On June 1, 2012, Gladys and I received the “Environmental Leadership Award” in Agriculture/Horticulture for 2012 from the Lincoln-Lancaster County Health Department. We were honored for promoting public awareness and concern for the enhancement and protection of the environment. Both Gladys and I have tried to write articles that encourage readers to practice good stewardship of the land, to conserve water, to use insecticides, fungicides, and herbicides only when absolutely necessary, and to practice IPM (Integrated Pest Management).

          Integrated Pest Management is the combination of appropriate pest control tactics into a single plan to reduce pests and their damage to an acceptable level. Relying only on pesticides can cause pests to develop resistance. There are a number of choices on how to control your garden insect pests. These include natural controls, host resistance, biological control, cultural control, mechanical control, and chemical control.

          HOST RESISTANCE is selecting plants that are less prone to serious insect and disease problems. 

          Biological control involves the introduction or conservation of natural enemies including predators, parasitoids, and pathogens to suppress insect pest infestations. This approach includes applying an insecticide only when it will be most effective, and as selectively as possible, so as to promote the natural activities of the beneficial insects.

          Cultural control includes altering the environment, the condition of the host plant, or the behavior of the pest to prevent or suppress an infestation. It also includes practicing good sanitation in your garden as many insect pests overwinter in plant debris, and includes using proper watering, fertilizing, and good growing practices so you have healthy plants.

          Mechanical control is a great option and includes physically removing insects and eggs from your plants and destroying them, physically removing weeds from your garden, and preventing certain insects from attacking your plants. Nets (row covers) over plants during periods of high pest activity are very beneficial. This can avoid chemical use.

          Chemical control should be used only when needed and only as one component of your insect management plan. Remember, insecticides need to be used properly and always follow the instructions. When using insecticides, start with the least toxic, such as insecticidal soap, so you don’t kill the beneficial and other good bugs.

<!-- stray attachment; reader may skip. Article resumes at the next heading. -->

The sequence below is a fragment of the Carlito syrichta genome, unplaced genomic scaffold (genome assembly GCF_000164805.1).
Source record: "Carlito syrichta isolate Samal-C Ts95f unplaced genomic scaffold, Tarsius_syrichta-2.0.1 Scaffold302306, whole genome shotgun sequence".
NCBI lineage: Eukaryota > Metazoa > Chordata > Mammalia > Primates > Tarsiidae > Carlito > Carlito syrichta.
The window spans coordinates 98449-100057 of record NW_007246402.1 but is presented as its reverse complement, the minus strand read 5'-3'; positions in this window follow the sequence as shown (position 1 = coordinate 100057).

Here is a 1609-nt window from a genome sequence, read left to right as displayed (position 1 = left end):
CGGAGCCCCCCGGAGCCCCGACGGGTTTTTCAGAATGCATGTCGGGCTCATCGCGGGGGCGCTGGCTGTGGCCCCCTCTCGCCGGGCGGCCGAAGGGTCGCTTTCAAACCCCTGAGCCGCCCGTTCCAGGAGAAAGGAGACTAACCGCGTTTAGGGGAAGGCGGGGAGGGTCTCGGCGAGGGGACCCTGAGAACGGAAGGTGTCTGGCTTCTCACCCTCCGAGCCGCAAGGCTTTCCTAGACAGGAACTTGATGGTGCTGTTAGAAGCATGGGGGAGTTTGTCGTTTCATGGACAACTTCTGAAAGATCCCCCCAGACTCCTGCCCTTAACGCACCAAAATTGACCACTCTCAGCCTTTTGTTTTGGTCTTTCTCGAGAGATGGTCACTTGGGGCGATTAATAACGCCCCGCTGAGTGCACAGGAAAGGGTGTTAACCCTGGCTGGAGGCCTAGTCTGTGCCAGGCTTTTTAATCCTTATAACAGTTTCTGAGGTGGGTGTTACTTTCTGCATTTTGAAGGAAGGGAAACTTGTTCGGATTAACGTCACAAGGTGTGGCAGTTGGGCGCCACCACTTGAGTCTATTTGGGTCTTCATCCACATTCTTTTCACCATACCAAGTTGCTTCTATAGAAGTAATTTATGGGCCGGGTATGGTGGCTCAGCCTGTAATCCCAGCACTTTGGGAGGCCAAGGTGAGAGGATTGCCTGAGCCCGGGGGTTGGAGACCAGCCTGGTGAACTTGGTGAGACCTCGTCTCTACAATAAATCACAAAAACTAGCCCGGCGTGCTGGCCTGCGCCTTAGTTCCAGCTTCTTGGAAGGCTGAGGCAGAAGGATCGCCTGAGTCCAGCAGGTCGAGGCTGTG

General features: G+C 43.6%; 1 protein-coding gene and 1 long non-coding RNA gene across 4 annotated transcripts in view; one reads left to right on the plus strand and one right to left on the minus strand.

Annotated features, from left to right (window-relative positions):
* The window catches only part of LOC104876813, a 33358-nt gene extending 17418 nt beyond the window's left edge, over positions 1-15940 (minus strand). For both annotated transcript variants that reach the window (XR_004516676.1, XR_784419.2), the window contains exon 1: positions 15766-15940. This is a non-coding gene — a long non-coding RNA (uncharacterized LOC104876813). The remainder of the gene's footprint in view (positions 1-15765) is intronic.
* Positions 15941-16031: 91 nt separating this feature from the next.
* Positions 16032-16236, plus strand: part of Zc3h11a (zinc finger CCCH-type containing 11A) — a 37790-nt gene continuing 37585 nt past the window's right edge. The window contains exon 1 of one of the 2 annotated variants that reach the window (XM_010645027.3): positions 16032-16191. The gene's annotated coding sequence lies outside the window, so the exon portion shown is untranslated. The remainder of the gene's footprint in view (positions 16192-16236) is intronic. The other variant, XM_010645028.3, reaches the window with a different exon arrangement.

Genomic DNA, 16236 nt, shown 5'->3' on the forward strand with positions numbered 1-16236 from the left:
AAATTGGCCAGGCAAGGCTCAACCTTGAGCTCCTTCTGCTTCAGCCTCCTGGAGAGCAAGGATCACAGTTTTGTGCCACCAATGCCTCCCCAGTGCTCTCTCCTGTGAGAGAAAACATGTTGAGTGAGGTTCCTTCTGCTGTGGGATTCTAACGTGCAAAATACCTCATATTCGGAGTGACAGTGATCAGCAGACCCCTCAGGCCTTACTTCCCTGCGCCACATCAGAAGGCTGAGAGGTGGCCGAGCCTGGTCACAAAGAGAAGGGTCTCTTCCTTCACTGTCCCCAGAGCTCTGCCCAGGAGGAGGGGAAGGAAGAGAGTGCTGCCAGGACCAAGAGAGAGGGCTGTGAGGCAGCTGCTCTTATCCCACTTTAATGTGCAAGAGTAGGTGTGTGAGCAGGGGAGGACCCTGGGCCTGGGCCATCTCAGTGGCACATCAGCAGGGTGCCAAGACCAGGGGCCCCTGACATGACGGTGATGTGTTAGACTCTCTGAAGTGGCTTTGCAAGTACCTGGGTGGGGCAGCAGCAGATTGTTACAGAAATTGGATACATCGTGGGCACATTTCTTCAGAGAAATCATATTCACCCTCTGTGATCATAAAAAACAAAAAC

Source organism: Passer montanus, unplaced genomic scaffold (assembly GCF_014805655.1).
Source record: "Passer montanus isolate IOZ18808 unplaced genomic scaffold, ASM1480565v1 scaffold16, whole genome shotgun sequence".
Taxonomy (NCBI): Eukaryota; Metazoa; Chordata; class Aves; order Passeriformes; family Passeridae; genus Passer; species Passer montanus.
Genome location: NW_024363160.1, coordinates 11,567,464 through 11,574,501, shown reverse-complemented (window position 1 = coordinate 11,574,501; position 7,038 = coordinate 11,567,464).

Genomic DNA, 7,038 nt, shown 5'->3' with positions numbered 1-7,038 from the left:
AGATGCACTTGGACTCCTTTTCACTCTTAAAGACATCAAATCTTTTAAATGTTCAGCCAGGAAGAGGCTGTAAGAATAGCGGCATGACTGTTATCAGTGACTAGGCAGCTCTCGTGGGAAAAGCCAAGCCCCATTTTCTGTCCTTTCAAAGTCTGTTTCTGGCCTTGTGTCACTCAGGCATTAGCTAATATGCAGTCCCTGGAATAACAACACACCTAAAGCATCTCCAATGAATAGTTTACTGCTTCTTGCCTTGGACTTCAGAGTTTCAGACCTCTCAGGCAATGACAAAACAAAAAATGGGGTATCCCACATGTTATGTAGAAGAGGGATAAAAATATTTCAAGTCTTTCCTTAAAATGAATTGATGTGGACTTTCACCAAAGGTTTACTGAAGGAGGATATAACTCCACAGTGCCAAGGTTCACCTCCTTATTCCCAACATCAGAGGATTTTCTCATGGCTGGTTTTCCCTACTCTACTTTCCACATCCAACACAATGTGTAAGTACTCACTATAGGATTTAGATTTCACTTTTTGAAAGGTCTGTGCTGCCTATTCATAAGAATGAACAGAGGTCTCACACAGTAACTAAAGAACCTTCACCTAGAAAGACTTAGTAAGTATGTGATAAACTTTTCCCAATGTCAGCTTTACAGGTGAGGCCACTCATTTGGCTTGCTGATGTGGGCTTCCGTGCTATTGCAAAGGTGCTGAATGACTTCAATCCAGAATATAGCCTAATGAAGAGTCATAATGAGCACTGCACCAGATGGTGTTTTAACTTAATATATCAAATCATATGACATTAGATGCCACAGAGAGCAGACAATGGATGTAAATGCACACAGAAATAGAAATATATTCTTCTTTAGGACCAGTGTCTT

Use the right insecticide, at the right rate, at the right time, on the right insect.

         What is the right insecticide? Do you know that Sevin is highly toxic to the ladybugs that eat aphids? And Sevin is highly toxic to bees that pollinate your flowers, cucumber, squash, and many other plants. If you did not get your season long control on and you have noticed grub damage, Dylox and other short residual insecticides will kill grubs but needs to be applied when the grubs are small and present. This is usually from mid-August to about mid-September. Again, adequate irrigation after treatment is essential for acceptable control. Remember, the bag may say the product inside will kill grubs, but not specify how well, and usually does not say when to apply in Nebraska. Some chemicals get tied up in the thatch and never reach the grubs which are feeding below the soil surface. Milky spore is advertised as an organic control of grubs, but it does not work in Nebraska and the Midwest where our primary species is the masked chafer grub.

         When controlling aphids I use insecticidal soap first as this product does not injure the beneficial predators (lady beetles). Insecticidal soap is also good for spider mites and many other destructive insects. It can be used in the vegetable garden up to the day of harvest.

         Use the right insecticide, at the right rate, at the right time, on the right insect.

         If you have applied too high a rate of insecticide, or applied an insecticide when not needed, you have probably killed many of the beneficial insects that are helping keep your insect pests under control. Not all inhabitants of your landscape are hurting your plants, or your lawn.           Many people want to kill the night crawlers in their lawn. They don’t want to be bothered with those worms on their driveway or sidewalk after a heavy rain, or don’t like the bumps in their yard from the night crawlers. But these worms are nature’s aerators. We pay people to core aerate our lawn, but then apply chemicals to kill off nature’s workers. Sometimes our behavior just does not make any sense.

         Use the right insecticide, at the right rate, at the right time, on the right insect. Remember, not all insects are bad.

References: “The Gardener’s Guide to Common-Sense Pest Control” by William Olkowski, Sheila Daar, and Helga Olkowski. Published in 1995 by Taunton Press: Newtown, CT. Chapter #4 is on “Meet the Beneficials”.

          “Insects and Gardens” by Eric Grissell, published in 2001 by Timber Press: Portland, Oregon.

         “Growing Plants to Attract Beneficial Insects” by Fred Birdsall, Colorado Master Gardener, and Carl Wilson, horticulturist, Colorado State University Cooperative Extension. Copyright by CSU/Denver Cooperative Extension Master Gardener 1999-2006.

Copyright 2012